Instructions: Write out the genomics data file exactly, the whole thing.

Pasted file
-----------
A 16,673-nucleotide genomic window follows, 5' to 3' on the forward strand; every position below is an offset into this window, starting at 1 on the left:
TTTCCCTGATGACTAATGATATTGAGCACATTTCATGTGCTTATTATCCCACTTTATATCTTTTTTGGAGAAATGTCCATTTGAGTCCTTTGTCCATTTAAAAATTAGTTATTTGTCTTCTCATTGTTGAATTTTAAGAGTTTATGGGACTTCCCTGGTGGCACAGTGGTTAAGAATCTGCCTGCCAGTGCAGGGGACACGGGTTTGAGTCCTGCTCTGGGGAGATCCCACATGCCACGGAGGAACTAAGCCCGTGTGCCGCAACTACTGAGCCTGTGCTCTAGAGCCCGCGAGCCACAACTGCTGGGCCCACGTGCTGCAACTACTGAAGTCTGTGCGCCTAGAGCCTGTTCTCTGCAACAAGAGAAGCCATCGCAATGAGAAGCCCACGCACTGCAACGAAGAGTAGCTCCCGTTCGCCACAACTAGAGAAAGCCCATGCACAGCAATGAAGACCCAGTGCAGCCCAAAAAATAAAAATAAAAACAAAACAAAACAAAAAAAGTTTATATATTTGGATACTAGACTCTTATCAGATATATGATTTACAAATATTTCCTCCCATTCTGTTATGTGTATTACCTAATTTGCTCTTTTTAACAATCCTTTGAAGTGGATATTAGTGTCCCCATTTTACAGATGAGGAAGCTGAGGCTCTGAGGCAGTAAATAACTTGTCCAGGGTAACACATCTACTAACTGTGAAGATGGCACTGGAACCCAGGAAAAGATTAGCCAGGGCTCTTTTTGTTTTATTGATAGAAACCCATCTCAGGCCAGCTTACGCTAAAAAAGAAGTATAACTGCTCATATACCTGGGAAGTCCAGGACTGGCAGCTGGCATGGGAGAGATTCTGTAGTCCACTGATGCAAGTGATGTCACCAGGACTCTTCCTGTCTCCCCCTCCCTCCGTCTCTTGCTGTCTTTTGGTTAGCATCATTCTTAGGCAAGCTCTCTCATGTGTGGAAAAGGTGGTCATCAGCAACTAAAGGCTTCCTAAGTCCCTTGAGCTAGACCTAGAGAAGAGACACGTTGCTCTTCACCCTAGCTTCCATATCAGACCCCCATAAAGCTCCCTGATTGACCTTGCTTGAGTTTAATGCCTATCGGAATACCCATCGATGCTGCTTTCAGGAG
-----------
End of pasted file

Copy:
A 16,673-nucleotide genomic window follows, 5' to 3' on the forward strand; every position below is an offset into this window, starting at 1 on the left:
TTTCCCTGATGACTAATGATATTGAGCACATTTCATGTGCTTATTATCCCACTTTATATCTTTTTTGGAGAAATGTCCATTTGAGTCCTTTGTCCATTTAAAAATTAGTTATTTGTCTTCTCATTGTTGAATTTTAAGAGTTTATGGGACTTCCCTGGTGGCACAGTGGTTAAGAATCTGCCTGCCAGTGCAGGGGACACGGGTTTGAGTCCTGCTCTGGGGAGATCCCACATGCCACGGAGGAACTAAGCCCGTGTGCCGCAACTACTGAGCCTGTGCTCTAGAGCCCGCGAGCCACAACTGCTGGGCCCACGTGCTGCAACTACTGAAGTCTGTGCGCCTAGAGCCTGTTCTCTGCAACAAGAGAAGCCATCGCAATGAGAAGCCCACGCACTGCAACGAAGAGTAGCTCCCGTTCGCCACAACTAGAGAAAGCCCATGCACAGCAATGAAGACCCAGTGCAGCCCAAAAAATAAAAATAAAAACAAAACAAAACAAAAAAAGTTTATATATTTGGATACTAGACTCTTATCAGATATATGATTTACAAATATTTCCTCCCATTCTGTTATGTGTATTACCTAATTTGCTCTTTTTAACAATCCTTTGAAGTGGATATTAGTGTCCCCATTTTACAGATGAGGAAGCTGAGGCTCTGAGGCAGTAAATAACTTGTCCAGGGTAACACATCTACTAACTGTGAAGATGGCACTGGAACCCAGGAAAAGATTAGCCAGGGCTCTTTTTGTTTTATTGATAGAAACCCATCTCAGGCCAGCTTACGCTAAAAAAGAAGTATAACTGCTCATATACCTGGGAAGTCCAGGACTGGCAGCTGGCATGGGAGAGATTCTGTAGTCCACTGATGCAAGTGATGTCACCAGGACTCTTCCTGTCTCCCCCTCCCTCCGTCTCTTGCTGTCTTTTGGTTAGCATCATTCTTAGGCAAGCTCTCTCATGTGTGGAAAAGGTGGTCATCAGCAACTAAAGGCTTCCTAAGTCCCTTGAGCTAGACCTAGAGAAGAGACACGTTGCTCTTCACCCTAGCTTCCATATCAGACCCCCATAAAGCTCCCTGATTGACCTTGCTTGAGTTTAATGCCTATCGGAATACCCATCGATGCTGCTTTCAGGAG